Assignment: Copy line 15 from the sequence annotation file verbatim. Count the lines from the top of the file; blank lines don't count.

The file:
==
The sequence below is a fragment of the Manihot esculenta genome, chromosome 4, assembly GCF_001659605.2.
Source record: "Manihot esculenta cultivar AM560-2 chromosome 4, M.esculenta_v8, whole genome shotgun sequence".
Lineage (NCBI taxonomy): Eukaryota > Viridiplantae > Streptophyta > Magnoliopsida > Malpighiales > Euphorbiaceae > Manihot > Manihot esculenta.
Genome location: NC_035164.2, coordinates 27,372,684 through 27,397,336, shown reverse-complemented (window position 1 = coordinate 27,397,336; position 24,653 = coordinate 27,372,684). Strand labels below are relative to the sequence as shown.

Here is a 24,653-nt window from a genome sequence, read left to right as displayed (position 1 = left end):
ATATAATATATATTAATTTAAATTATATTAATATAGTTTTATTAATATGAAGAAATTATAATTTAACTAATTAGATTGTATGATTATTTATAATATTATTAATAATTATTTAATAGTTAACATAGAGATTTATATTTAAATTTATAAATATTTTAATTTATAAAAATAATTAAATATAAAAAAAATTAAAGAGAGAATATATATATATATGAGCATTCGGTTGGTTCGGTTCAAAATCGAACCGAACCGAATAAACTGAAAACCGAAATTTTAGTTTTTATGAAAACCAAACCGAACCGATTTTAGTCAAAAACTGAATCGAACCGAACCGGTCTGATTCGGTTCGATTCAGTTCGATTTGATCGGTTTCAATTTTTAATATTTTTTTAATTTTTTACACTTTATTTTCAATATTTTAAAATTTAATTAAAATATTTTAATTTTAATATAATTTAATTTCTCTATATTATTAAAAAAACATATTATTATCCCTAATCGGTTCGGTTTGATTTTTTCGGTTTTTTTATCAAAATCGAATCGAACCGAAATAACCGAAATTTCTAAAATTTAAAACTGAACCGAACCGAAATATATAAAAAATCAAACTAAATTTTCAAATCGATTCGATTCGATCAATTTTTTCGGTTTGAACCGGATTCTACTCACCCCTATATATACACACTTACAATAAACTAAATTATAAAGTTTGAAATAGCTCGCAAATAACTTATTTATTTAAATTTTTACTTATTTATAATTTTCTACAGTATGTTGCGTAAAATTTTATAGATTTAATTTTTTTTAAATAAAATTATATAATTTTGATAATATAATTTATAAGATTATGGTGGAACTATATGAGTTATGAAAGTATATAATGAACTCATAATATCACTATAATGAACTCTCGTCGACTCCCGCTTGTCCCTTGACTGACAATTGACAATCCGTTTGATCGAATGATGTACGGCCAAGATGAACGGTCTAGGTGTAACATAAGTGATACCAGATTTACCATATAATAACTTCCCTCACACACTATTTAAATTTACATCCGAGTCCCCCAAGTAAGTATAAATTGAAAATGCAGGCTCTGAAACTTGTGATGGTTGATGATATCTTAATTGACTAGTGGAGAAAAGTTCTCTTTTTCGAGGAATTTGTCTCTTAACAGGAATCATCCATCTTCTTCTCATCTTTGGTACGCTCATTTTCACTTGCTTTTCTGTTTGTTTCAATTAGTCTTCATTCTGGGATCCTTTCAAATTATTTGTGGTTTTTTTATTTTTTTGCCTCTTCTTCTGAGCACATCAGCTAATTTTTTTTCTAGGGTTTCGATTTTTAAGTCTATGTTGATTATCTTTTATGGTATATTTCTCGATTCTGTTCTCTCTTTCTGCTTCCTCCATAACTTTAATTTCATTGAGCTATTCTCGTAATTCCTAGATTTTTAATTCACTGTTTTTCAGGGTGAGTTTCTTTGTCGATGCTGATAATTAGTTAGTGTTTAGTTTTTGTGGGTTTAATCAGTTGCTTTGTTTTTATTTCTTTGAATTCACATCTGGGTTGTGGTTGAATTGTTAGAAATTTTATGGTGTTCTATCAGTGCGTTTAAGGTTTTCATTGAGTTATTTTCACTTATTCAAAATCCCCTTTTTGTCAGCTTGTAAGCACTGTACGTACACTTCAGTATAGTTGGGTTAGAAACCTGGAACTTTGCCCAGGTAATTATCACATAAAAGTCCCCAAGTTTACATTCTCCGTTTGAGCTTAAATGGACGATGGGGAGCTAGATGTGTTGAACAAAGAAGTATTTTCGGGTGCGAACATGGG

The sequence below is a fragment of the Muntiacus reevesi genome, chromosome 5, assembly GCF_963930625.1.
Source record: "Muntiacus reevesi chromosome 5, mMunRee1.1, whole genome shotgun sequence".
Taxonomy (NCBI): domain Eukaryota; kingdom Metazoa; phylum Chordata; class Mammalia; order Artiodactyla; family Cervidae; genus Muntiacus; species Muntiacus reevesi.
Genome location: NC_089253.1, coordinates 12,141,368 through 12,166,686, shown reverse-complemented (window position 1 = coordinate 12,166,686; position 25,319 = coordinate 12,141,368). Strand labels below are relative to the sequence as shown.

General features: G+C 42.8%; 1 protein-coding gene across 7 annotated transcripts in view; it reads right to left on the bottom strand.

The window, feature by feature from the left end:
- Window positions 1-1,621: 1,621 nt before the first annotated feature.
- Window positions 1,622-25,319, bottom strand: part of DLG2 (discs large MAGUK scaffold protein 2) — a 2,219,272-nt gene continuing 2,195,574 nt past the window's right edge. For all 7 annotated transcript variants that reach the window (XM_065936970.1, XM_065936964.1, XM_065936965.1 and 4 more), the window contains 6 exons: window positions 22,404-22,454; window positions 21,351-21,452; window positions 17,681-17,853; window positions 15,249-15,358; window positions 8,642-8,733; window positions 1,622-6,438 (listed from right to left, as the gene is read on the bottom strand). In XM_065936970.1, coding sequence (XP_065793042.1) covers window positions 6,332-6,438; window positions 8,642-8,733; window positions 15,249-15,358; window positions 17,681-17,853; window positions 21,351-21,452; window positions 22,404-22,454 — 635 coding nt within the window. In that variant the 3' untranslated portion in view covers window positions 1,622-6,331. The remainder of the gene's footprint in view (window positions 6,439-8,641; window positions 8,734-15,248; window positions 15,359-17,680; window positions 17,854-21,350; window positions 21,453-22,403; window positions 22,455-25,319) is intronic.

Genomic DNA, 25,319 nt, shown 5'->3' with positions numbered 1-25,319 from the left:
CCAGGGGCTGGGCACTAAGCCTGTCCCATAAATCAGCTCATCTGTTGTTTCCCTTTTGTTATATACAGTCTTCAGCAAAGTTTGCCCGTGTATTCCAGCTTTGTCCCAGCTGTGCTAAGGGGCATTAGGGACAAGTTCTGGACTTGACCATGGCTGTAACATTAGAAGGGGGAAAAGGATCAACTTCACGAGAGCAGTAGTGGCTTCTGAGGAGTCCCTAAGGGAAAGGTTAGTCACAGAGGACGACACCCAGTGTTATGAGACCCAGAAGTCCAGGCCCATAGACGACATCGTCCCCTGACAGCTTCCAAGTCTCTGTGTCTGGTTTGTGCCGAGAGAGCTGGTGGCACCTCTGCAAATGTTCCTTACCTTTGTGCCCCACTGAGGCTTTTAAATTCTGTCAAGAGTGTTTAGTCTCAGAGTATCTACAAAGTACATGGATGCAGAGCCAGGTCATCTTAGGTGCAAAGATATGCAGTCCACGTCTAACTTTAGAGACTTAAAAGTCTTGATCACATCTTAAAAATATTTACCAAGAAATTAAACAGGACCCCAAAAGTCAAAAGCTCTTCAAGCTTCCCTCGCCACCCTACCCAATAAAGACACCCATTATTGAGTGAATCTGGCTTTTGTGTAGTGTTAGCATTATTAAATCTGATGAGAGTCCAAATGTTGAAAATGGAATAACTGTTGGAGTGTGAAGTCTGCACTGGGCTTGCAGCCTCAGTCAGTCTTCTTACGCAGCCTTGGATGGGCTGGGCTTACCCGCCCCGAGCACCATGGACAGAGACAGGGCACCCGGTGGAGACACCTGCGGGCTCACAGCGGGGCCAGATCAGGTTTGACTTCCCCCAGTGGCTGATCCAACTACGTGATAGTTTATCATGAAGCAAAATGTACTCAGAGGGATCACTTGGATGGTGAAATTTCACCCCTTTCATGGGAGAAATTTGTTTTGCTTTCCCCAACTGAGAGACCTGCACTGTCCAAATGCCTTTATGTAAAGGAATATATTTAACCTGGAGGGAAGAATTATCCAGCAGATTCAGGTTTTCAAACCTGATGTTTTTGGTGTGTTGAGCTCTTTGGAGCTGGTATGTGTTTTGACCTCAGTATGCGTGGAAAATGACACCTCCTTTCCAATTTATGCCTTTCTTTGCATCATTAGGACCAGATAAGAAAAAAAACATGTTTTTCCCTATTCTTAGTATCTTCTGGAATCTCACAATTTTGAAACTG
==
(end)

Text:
Genomic DNA, 25,319 nt, shown 5'->3' with positions numbered 1-25,319 from the left: